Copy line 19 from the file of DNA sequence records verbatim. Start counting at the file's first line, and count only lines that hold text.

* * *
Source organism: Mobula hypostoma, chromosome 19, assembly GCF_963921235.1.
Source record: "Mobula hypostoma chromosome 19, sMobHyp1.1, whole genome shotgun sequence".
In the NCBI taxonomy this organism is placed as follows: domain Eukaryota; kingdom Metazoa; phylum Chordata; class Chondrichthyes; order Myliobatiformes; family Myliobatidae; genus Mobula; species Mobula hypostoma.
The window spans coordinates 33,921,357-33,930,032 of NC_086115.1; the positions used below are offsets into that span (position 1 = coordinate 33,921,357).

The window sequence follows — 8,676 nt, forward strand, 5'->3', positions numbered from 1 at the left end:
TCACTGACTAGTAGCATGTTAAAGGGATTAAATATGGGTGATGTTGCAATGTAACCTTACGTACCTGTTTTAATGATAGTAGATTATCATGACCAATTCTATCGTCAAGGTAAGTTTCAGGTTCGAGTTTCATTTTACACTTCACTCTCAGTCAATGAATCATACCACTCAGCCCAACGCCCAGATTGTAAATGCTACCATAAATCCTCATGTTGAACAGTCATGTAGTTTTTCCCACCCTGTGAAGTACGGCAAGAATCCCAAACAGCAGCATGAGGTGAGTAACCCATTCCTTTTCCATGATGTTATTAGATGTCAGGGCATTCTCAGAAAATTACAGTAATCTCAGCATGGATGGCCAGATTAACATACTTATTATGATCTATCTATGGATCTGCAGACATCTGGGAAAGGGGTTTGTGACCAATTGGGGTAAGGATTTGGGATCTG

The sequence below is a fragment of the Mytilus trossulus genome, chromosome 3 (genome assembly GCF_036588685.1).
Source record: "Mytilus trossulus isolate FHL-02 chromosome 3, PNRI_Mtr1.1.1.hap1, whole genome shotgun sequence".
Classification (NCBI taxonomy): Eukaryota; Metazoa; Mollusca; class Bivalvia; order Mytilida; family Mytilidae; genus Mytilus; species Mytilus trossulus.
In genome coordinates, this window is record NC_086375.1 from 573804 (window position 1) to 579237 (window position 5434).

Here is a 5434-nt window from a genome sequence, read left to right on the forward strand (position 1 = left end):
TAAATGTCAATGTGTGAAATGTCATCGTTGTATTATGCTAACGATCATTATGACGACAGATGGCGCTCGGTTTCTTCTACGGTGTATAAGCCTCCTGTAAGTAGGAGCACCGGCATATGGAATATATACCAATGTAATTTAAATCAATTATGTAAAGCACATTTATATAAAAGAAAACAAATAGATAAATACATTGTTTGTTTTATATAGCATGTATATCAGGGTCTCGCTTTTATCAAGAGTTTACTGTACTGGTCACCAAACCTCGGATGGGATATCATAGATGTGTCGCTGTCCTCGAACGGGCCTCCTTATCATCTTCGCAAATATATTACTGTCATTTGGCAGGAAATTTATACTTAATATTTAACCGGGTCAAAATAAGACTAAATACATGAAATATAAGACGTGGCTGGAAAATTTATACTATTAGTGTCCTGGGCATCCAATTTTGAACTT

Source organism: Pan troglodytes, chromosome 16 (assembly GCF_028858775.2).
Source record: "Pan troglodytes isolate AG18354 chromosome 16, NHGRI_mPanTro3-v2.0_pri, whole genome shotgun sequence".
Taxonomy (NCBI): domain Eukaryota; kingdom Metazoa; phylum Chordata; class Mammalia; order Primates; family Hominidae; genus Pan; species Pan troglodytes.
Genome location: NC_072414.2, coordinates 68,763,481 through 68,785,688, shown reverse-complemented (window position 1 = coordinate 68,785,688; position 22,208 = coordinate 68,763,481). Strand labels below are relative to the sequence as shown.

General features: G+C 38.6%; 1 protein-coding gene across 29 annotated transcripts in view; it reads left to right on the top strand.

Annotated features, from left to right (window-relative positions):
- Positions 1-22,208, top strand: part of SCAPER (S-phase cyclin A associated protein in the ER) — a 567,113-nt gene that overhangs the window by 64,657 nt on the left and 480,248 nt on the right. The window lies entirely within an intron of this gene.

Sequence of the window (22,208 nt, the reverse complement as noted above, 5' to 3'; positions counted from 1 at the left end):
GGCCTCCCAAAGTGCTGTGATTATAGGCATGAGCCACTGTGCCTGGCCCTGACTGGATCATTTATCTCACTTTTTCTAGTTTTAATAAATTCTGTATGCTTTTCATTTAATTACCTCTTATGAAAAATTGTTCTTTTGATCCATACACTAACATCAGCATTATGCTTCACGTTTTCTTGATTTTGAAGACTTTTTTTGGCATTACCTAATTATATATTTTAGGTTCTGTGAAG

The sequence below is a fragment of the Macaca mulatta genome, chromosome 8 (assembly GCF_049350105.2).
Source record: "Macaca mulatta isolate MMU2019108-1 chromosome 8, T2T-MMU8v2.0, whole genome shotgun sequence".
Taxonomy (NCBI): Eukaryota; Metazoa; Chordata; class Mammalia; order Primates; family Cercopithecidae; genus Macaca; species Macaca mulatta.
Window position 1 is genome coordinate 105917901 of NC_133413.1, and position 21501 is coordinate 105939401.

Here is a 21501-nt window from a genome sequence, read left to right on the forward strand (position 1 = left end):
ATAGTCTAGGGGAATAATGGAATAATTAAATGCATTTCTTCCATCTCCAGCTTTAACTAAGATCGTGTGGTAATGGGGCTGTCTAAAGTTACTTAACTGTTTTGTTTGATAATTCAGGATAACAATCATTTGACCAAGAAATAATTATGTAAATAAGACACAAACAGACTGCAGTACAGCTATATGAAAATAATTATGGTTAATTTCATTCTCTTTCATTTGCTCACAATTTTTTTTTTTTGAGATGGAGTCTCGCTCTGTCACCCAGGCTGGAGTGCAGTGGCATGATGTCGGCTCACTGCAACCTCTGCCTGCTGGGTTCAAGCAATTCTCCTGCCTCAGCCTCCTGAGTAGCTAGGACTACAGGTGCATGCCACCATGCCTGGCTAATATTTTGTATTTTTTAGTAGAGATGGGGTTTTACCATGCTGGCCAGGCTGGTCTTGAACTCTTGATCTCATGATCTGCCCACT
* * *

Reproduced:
- Positions 1-22,208, top strand: part of SCAPER (S-phase cyclin A associated protein in the ER) — a 567,113-nt gene that overhangs the window by 64,657 nt on the left and 480,248 nt on the right. The window lies entirely within an intron of this gene.